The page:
Robots are poised to put a spring in the step of the footwear industry
20 May 2011
There are typically 28 separate operations needed to make an average shoe, and all are highly skilled, manual tasks. However, this could be about to change with the advent of 'ROBOFOOT', a consortium formed last year that is seeking ways to overcome the complexity inherent within an industry so dependent on handcrafted production. Gian Paolo Gerio, performance engineering manager at Comau SpA, sets the scene:
An operator cuts the overabundant leather on the last with a semi-automatic machine
“We share a dream that one day it will be possible to simply go into a shop, have your foot scanned and have the style you choose made for you there and then using the last most appropriate to your foot shape.”
Europe is the global leader in the footwear industry for high value added shoes, with production centred on Italy and Spain. Fashion dictates that the footwear industry has some of the shortest production runs in almost any industry, so any automation would have to be extremely flexible in order to cope with small production batches. ROBOFOOT recognises that it will have to modify current production layouts and facilities in order to introduce advanced flexibility.
The robotic cell will lie at the heart of the demonstrator being developed by the ROBOFOOT consortium and all the various operations will be managed by Comau’s C4G Open controller. Comau, which is owned by Fiat and is one of Europe’s leading automation companies, is also acting as ROBOFOOT’s system integrator. “A project this ambitious has to be a team effort", explained Gerio. “The Consortium needs companies like Robotnik, who specialise in flexible grippers capable of handling supple leather, just as much as it needs the end users, like Pikolinos and Rotta."
The ROBOFOOT Consortium comprises research institutions in the field of footwear, various technology providers and end users. They are Spanish research organisations, Tekniker (ROBOFOOT Co-ordinator) and INESCOP, Italian technology centre, CNR-ITIA, German technology centre, DFKI-RIC, robotics companies Comau, Robotnik automation, technology integrators, QDesign and AYCN and end users, Pikolinos and Rotta. ROBOFOOT is an EU Framework 7 project and is expected to run for three years.
Fabrizio Romanelli, R&D Control Engineering at Comau, explains how the system will work: “Within the robot cell, an intelligent vision system will scan the scene and work in conjunction with a force sensor to recognise the objects within the cell and identify the components, such as the lasts, the various shoe parts and the packaging. The robot will then be able to use its sensors to locate the best positions to manipulate the shoe components and grasp the final packaging.”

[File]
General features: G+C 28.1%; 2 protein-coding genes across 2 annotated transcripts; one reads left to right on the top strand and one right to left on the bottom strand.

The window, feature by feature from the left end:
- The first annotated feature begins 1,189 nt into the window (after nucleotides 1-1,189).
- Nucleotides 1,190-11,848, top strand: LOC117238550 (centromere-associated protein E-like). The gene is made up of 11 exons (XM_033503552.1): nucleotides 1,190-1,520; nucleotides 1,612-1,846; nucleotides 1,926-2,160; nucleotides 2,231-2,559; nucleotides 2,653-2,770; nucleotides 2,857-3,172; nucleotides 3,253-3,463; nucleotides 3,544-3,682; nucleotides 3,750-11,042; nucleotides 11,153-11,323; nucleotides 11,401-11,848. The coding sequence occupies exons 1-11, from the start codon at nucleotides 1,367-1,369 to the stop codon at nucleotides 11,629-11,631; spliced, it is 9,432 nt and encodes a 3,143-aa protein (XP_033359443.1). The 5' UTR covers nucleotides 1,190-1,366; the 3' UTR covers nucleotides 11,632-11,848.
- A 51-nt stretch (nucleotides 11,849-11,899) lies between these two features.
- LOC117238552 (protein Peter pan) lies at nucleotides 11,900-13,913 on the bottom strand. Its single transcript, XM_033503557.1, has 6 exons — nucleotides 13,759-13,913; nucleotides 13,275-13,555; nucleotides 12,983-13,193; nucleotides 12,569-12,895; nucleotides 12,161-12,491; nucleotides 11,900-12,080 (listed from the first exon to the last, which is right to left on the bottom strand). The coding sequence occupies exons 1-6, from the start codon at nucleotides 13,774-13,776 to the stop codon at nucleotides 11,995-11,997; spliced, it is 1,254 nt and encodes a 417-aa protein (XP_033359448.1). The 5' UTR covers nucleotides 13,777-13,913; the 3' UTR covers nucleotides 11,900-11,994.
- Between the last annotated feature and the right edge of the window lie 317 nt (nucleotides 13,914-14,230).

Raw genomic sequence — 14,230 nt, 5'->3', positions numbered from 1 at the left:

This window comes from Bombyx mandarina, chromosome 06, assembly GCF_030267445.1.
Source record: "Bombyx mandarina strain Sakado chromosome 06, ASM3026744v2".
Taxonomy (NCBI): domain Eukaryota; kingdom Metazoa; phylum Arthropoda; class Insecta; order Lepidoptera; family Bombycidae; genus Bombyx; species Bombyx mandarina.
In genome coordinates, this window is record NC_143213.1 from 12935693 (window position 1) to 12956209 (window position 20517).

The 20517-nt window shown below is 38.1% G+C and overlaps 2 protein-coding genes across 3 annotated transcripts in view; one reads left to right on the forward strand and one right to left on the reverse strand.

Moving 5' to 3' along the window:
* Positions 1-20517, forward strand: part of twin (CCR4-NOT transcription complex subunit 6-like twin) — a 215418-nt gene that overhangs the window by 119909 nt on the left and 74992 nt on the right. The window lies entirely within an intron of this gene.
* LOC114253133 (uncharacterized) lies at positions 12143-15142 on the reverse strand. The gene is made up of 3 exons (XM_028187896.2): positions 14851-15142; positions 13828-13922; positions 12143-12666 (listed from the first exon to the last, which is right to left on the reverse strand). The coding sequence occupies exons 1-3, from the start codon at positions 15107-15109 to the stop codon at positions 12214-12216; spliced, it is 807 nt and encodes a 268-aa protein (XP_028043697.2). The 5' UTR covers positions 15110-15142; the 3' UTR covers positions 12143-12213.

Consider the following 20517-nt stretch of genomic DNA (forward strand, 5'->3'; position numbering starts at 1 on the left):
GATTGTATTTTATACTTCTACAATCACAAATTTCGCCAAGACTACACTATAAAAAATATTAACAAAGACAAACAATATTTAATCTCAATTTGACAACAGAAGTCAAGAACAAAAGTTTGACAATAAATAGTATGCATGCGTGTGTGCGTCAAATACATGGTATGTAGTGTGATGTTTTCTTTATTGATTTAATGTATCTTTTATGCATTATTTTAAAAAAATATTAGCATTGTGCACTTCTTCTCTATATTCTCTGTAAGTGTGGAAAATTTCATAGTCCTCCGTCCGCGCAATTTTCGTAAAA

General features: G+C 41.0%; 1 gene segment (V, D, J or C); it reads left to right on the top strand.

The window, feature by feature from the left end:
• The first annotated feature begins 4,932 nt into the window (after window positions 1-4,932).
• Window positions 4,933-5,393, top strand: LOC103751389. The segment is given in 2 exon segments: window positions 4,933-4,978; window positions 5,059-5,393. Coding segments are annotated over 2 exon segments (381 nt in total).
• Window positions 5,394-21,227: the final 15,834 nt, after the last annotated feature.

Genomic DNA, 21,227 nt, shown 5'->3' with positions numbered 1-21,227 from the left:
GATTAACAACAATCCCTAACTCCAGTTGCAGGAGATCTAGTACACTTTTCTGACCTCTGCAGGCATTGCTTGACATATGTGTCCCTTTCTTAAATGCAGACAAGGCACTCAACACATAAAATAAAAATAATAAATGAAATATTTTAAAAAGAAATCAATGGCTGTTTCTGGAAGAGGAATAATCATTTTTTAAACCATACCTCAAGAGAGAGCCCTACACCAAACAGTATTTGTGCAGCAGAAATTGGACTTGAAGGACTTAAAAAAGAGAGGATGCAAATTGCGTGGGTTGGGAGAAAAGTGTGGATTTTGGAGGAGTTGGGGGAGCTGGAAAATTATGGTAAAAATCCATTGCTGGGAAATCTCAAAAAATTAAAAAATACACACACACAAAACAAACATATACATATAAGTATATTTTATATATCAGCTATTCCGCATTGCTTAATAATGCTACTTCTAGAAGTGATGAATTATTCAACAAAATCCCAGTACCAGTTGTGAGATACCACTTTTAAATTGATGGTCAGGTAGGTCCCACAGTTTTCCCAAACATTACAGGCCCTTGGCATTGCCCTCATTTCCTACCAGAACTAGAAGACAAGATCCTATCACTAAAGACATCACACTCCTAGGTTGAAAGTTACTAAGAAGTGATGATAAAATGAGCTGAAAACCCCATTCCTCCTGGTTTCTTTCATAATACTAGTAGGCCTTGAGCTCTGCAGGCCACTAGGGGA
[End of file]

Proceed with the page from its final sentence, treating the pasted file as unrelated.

The Consortium is focussed on developing grasping and handling algorithms and devices so that the robot can manipulate shoes of different shapes, sizes and material properties, firmly and reliably whilst avoiding surface damage. Critical to this being successfully managed is the development of an off-line, automatic robot program that can be generated from CAD data. Feeding into this program will be a continuous stream of positional information from end effectors and sensors.
"Acting as a hub, the Comau open source controller will be the platform into which CADCAM software, the vision system, the scanner and the force sensors will be integrated. For this to happen, new C4G Open control modalities will need to be developed in order to support the technology partners in the use of sensor-based programming and control at higher abstraction level. This open control will then provide the robot with instructions to perform the various processes“, explains Romanelli.
The ROBOFOOT Consortium is busy working towards finishing the second of seven work packages to develop concepts of how best to redesign the manufacturing process for automation. “At this stage we are choosing which shoe making processes would be best suited for automation“, explained Gerio. “Currently we are focussing on assembly and have already decided that finishing would be too complicated for a robot, because not only do you need to see faults in the leather, but you also have to be able to decide what to do to rectify them.
"These tasks would be highly complex, comprising multiple, small, dexterous re-working operations. Even at this early stage, it is clear that introducing robotics into shoe manufacture will require a great deal of creative thinking to revise the various processes, especially the heat setting, the last clamping and the packaging. At Comau, we are more used to building cars, so getting our heads around the arcane intricacies of shoe production is a real challenge!"
It is the open source element of Comau’s C4G controller that makes it ideal for collaborative programmes like ROBOFOOT and, in fact, it was specifically designed to act as a bridge between pure research and industry. It achieves its open source thanks to real-time communication between and external PC and the robot’s servo system, supported by an Ethernet network.
The standard control processes can interact by additional control algorithms and novel trajectory generation methods hosted on the PC. C4G's modular architecture has three different hierarchical levels – SMP+ Control Board, MPC Control Board and DSP Control Board. In addition, many operative modalities are supported, so that modality switching does not lead to the robot stopping.
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